“I cannot agree with such interpretation for sure,” Gašpar told the Sme daily. “Searching actions are conducted in places where persons are missing or there is a court issued order to find them.”
The police searched most frequently for people in the period from early 2013 to April 2015 in Prešov, Žilina and Trenčín regions. The Prešov region that has the biggest proportion of Roma people in Slovakia topped the ranking. The Atlas of Roma Communities estimates the number of Roma in this region at more than 114,000.
The most controversial searches took place in the Košice region where the Roma community is the most numerous overall, more than 126,000.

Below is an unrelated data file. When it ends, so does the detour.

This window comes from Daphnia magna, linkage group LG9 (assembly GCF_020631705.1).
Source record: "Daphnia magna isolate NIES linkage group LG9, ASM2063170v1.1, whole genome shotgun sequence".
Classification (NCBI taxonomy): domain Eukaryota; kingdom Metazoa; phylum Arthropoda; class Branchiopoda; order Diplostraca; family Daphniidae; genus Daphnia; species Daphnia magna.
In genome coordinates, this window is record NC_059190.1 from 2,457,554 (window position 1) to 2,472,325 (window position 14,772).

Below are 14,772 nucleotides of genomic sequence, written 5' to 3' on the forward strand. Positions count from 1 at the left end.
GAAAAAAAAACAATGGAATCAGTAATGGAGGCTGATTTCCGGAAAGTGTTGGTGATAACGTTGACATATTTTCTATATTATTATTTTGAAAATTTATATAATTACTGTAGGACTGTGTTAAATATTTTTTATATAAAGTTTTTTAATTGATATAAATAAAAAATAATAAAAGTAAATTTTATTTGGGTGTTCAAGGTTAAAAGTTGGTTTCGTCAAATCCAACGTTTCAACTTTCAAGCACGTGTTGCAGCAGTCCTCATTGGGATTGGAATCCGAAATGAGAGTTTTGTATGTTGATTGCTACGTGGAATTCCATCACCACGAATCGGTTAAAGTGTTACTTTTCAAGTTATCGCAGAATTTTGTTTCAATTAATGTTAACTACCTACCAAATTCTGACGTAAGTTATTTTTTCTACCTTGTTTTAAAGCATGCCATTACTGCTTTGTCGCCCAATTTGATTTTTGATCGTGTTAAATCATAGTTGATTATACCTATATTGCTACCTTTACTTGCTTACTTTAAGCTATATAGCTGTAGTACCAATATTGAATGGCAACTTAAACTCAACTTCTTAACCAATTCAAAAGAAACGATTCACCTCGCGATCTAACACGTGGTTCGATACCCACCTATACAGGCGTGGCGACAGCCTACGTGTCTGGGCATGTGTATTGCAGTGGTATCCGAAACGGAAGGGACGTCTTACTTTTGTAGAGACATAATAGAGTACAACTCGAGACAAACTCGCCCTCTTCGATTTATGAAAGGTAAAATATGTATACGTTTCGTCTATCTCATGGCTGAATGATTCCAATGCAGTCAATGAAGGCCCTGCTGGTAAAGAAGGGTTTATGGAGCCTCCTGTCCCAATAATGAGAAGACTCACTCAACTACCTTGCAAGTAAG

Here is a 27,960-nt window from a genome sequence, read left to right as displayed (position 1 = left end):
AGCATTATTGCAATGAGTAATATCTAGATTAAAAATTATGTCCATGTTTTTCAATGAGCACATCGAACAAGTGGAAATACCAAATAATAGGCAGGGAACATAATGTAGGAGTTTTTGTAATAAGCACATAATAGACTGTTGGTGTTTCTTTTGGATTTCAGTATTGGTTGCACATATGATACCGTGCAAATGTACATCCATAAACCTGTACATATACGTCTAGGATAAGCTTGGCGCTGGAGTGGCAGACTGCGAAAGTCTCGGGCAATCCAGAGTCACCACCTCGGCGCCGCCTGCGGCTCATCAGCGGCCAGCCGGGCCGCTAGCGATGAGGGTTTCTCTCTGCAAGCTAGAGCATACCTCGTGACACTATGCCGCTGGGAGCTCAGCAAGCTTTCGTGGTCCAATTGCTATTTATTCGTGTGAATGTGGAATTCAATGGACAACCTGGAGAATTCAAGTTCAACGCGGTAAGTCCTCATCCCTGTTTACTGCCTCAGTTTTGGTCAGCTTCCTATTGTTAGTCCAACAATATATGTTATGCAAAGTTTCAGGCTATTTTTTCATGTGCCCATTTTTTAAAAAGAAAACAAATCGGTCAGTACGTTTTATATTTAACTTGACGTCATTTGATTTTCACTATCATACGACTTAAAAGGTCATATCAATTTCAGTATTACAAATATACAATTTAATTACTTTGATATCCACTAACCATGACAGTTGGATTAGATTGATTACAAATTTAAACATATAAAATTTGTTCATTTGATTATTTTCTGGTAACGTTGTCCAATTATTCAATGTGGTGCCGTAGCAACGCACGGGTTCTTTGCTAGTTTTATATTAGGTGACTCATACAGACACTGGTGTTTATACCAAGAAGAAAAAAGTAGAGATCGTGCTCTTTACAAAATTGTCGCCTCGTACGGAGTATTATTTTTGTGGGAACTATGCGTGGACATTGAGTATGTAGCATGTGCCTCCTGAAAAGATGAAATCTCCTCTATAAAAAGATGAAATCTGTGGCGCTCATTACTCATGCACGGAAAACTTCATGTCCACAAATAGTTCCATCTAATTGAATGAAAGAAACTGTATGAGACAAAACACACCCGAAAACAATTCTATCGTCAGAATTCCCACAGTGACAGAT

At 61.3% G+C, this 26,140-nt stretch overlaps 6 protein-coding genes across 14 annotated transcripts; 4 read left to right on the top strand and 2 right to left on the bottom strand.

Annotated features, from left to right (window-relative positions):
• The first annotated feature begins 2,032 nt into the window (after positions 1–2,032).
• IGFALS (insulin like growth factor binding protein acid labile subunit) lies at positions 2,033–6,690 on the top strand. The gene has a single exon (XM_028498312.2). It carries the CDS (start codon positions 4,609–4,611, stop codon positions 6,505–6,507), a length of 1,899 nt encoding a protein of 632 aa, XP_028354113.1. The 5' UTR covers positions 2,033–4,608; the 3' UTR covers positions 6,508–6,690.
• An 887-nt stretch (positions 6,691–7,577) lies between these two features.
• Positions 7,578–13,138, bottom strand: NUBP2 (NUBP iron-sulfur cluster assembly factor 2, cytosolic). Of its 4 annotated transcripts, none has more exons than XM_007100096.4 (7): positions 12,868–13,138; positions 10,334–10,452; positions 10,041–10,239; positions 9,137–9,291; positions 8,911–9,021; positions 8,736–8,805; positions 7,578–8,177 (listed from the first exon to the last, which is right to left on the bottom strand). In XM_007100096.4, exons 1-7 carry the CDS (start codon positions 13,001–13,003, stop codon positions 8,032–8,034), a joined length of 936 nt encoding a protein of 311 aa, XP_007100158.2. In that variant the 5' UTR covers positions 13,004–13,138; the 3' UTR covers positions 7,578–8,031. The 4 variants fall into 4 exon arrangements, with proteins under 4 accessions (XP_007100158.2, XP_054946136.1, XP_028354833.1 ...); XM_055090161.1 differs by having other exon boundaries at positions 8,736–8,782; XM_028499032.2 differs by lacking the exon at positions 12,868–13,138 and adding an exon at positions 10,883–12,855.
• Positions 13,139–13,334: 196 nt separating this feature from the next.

Gašpar says that searches are not only raids in settlements but also checks of flats conducted by two police officers. When the police learn that several persons who are sought might be at one place at the same time, they adjust the form of action using more people. He denied claims that this is based on ethnicity.
Gašpar estimates that police officers will be able to record raids including those at Roma settlements on cameras attached to their uniforms within two years. In most cases, cameras are already in use, he says.
Dubovcová has been urging the police to use cameras during actions already since the police raid in Moldava nad Bodvou took the place in June 2013 where police officers injured some 30 people.
“There have been some changes leading to use of cameras during police actions,” Dubovcová’s spokesman Ján Glovičko told the daily. “The ombudswoman will continue to demand that all those changes will be fully implemented during all types of police actions.”
29. Jul 2015 at 16:08 | Compiled by Spectator staff